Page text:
Meanwhile, over at Oiled Wildlife Care Network a rescue group working out of the UC Davis Veterinary Medicine School, a report has been initiated and the count begins for Pipeline P00547 Incident Wildlife Recovery, a detailed list of creatures found doused in oil. As of Tuesday, October 5, 2021 it read like this: Three Western Grebes. One Sanderling. One Eared Grebe. One Ruddy Duck. One American Coot. One Brown Pelican that had to be euthanized because it was too injured to save.

Is it the pelican I watched this summer, skimming the sea in Laguna? Probably not, there are hundreds of pelicans. And anyway, what’s the loss of one small thing?

Susan Greene Photography

Thank you for reading. Thank you for thinking along with me that, whether we pause to recognize the fact or not, every life, every action, on this beautiful planet is interconnected. Volunteer applications to help with the clean-up effort are now being accepted through Cal Spill Watch.

Catherine

P.S.
For more exquisite pelican photography, check out Susan Greene’s post, “A New Perspective,” over on Backyard Sisters.

And if you’re ever looking for an amazing writing coach to help with fiction, memoir, finding an early morning writing circle, or perhaps writing a book in a year, I’m having the very best experience with Diane Zinna. And if writing isn’t your thing, then let this be the sign you’re waiting for that, whatever your thing is, life is so much sweeter when you surround yourself with a group that supports and uplifts you. Did you know that pelicans are gregarious birds? Social animals which generally hunt cooperatively? Go find your fellow pelicans.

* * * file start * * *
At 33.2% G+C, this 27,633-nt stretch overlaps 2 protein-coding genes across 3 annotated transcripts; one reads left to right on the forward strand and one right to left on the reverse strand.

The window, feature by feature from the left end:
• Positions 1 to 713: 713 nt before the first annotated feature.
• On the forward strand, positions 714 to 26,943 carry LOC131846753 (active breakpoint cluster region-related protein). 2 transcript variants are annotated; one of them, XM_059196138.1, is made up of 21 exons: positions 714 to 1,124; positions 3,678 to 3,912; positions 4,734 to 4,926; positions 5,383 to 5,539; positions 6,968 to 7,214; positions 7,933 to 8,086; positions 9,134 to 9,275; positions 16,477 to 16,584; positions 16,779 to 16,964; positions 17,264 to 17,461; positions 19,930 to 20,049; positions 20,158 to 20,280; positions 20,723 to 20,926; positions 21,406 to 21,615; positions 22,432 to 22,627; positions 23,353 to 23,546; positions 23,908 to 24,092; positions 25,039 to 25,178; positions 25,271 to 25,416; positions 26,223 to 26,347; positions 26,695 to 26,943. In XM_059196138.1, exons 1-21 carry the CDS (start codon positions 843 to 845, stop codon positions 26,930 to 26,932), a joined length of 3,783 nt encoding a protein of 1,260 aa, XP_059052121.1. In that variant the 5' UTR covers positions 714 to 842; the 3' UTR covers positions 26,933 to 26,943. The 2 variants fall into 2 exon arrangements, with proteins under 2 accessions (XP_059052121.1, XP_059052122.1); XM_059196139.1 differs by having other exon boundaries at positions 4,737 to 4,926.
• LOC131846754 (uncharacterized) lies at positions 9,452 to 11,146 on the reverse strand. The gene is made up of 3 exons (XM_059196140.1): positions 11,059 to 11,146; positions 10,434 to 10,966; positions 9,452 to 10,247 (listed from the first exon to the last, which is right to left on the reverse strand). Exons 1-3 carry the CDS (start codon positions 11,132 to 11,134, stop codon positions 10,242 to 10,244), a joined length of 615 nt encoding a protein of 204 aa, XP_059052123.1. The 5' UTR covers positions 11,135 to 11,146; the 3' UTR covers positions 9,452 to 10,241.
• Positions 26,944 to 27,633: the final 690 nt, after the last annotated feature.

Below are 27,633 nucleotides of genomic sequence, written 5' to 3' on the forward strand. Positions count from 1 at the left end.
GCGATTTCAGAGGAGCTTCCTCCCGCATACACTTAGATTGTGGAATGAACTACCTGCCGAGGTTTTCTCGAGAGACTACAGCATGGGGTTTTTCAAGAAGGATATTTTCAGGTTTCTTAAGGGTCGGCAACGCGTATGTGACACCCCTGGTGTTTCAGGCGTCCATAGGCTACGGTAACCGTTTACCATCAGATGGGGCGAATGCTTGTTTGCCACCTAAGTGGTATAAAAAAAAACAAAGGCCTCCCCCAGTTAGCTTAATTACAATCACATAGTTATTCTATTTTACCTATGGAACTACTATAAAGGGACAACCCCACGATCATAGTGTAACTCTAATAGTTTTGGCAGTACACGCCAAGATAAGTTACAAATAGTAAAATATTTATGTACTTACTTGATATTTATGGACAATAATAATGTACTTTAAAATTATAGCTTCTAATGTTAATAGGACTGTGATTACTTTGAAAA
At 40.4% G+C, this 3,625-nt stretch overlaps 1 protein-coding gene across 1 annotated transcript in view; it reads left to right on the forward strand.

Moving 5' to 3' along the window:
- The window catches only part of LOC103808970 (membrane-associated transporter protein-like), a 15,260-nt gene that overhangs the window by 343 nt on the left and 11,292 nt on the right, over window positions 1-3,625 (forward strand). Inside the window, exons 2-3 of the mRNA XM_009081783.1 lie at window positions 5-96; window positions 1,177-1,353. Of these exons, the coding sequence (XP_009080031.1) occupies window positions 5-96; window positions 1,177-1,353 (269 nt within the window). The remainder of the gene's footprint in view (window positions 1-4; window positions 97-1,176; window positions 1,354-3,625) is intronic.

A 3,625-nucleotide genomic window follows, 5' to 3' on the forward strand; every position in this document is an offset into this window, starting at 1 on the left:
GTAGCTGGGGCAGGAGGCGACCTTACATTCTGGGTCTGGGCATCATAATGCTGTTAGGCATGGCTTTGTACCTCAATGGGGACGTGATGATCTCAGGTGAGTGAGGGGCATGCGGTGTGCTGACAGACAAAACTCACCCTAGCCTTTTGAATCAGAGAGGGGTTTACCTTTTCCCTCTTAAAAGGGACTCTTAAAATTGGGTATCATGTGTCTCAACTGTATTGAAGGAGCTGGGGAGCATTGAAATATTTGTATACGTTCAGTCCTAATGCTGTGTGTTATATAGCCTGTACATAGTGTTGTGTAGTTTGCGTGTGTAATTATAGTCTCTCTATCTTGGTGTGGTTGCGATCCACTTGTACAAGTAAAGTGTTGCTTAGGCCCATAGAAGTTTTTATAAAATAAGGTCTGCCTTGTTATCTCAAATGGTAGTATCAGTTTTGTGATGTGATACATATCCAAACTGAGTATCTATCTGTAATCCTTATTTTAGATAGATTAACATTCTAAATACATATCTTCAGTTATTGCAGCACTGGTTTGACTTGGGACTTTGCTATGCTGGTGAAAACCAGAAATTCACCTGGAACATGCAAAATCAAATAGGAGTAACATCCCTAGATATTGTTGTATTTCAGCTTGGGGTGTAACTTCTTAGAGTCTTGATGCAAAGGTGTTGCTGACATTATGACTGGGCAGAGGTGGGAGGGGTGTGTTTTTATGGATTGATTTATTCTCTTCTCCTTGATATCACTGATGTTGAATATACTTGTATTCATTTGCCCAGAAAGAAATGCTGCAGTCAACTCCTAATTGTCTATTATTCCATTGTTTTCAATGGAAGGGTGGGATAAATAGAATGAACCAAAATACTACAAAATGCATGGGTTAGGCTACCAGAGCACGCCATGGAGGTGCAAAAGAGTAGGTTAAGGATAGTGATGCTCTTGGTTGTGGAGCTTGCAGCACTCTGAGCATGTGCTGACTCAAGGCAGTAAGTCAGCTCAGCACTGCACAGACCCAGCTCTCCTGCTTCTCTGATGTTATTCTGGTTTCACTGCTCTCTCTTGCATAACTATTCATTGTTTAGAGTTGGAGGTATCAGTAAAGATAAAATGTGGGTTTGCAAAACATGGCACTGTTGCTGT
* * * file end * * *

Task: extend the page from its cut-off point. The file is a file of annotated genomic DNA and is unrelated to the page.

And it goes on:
I see you

eclipsing moonsg

I’m embarking on a new adventure: to intentionally incorporate one simple act of kindness into each day for one year. My certainty that kindness can change the world is a little like throwing a glass ball into the ocean and believing it won’t break.

Feel free to call this series: 365 Reasons to Roll Your Eyes, but science says your own happiness will increase if you share the journey.

It was cold and windy a few nights back when Chester and I headed out the door on his last walk before bedtime. Rain was forecast. A south easterly breeze kicked up, already strong enough to rustle the eucalyptus and jangle the wind chimes. Two owls called to each other down the dark hill.

I was a little mad at myself, wondering if this year of kindness was already floundering since I hadn’t really found a way to be intentionally kind all day. I’d baked bread and shared it at a neighborhood dinner potluck. But I would have done that anyway. I’d been part of a conversation about where to donate the jar of money our friend group fed  all year instead of buying gifts for each other. But that felt like riding the coattails of a 2018 decision. Bah, I thought. I’ll do two kind things tomorrow.

Watch for coyotes, Jim said when we left. I saw one crossing the street just now as I was taking out the trash cans.

Stepping into nearly silent darkness, with its sage-fresh cold air, and tree-lined canopy, is my favorite nightcap. I take a flashlight, but rarely turn it on, especially on a night like this with the waning crescent moon, mars on the far horizon and stars enough to brighten the road.

Forgive me, I asked the moon.